Shower Mom with love, affection and lots of roses this weekend, but maybe not the rose you think. As we roll from spring into summer, new vintage rosé wines are popping up on store shelves throughout the Big Island, and “rosé all day” toasts are happening daily.
Sparkling wine shines in celebration of Mom, with fun, flirty bubbles. New from Napa’s Domaine Chandon, their 45th anniversary vintage Blanc de Noirs ($25) with just a whisper of pink, produced in a very dry, Brut style highlights incredible structure and character. Or, from their sister company, classic Moët &Chandon NV Imperial Brut Rosé Champagne layers juicy red berry, apple and yeasty brioche. Or splurge a bit on Mom with the recently released, seven-year aged 2009 Moët &Chandon Grand Vintage Rosé ($70), produced only in exceptional years, melding ripe cherry, raspberry and toasted spice notes.
When considering still, non-sparkling rosé, I often break it down into three sections. First, rosé made in a Provencal style using classic Rhone, France varieties like Syrah, Grenache, and Cinsault. Second, those made from Pinot noir, like the stellar selections from France’s Loire Valley, or Willamette Valley, Oregon. And, lastly, everything else, using any red grape variety imaginable.
Provence, France has been producing rosé since 600 BC when ancient Greeks first brought grapes to the region. One of the very best is from ultra-premium producer, Domaines Ott, who has been crafting exceptional rosé since 1896. Their By.Ott Côtes de Provence Rosé ($35) shines with vibrancy and elegance, layering floral and earthy Herbs de Provence aromas with mandarin and fresh fig. Additional delicious selections from Provence, or made in a similar style, include Domaines de Triennes ($22), M. Chapoutier Côtes-du-Rhône Belleruche ($15), and Cote des Roses ($20) from Languedoc, France producer, Gérard Bertrand.
Pinot noir is the ideal variety for rosé as its fruit-forward style radiates as the wine of summer. Depending on winemaker and region, the wines can be very light in color and body, or richer with deeper color and gastronomic flavors. From Sancerre, France, Henri Bourgeois Jeunes Vignes Rosé ($25) is fresh, juicy and playful. Flowers Winery exudes refinement in their Sonoma Coast Rosé of Pinot Noir ($40) with spring lilac, strawberry, and melon notes. Red cherry, berry, and wildflowers leap from glasses of the rosé wines of New Zealand, like that from Matua ($20), Wairau River ($23) and Kim Crawford ($20).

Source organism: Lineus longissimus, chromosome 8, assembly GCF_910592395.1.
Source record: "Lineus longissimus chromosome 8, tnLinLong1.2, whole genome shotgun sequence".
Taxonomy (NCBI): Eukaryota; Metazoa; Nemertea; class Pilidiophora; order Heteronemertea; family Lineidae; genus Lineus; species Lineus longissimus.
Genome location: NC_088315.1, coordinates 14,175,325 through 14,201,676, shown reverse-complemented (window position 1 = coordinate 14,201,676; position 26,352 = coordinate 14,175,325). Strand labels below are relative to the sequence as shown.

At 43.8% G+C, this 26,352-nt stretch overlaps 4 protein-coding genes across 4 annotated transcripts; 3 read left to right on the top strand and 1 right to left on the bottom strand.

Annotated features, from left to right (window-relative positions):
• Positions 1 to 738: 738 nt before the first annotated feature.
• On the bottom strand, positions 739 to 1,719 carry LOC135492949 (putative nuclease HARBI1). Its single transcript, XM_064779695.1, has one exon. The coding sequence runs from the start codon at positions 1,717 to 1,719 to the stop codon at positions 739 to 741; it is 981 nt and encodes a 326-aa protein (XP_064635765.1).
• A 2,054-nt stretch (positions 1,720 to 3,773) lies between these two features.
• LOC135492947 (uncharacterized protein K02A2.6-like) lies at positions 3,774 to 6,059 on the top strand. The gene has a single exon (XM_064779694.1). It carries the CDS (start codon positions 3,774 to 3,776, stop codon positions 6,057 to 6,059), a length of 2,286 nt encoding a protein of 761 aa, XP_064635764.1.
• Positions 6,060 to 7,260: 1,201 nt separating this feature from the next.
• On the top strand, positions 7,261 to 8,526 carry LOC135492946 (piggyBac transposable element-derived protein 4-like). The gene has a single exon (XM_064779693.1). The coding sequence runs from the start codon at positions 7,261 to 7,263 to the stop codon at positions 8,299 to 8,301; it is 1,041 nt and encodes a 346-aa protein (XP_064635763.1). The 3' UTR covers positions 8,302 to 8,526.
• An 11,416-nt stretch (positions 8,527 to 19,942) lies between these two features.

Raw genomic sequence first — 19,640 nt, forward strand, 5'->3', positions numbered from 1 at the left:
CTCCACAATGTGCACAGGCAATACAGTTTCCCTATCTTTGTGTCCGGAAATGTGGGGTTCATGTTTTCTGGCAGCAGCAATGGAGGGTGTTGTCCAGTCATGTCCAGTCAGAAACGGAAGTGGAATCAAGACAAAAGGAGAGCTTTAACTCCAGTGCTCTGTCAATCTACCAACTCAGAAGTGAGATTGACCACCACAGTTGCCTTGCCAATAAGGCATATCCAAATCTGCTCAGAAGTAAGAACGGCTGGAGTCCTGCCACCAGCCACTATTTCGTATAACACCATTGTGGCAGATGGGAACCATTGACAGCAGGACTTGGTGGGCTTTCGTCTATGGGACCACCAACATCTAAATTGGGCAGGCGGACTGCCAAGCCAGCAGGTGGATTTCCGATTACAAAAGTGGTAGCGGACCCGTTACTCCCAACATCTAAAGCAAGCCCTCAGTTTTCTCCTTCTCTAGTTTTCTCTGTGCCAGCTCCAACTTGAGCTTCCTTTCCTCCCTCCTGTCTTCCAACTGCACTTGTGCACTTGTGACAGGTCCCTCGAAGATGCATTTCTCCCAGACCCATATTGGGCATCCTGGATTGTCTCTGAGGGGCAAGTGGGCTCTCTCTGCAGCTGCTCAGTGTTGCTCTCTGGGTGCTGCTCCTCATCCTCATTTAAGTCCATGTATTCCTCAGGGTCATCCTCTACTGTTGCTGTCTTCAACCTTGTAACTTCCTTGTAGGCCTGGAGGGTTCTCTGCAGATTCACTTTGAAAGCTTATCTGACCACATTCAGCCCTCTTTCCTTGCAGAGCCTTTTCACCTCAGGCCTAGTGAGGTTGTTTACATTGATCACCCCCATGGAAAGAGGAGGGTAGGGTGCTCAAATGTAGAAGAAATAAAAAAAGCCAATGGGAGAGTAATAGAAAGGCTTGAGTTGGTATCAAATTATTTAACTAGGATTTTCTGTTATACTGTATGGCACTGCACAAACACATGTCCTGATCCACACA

And really, any red variety can be produced as a rosé. With the overall appreciation of rosé continuing to rise, with double-digit sales growth year after year, more and more wineries are choosing to create a rosé wine from varieties like Merlot, Sangiovese, and even highly tannic Tannat. Standouts include Ceynth Rosé of Cabernet Franc ($30) with wild rose, grapefruit, and lilikoi and savory Tormaresca Calafuria Rosé of Negroamaro ($25) from Puglia, Italy with golden peach, orange blossom and earthy minerality.
Hayley Hamilton Cogill is a sommelier, wine writer, and educator. Together with her husband Gary Cogill, an Emmy award-winning film critic, they host “Cogill Wine And Film, A Perfect Pairing” podcast on reVolverPodcasts.com while living on Hawaii Island in Kamuela while both writing for West Hawaii Today.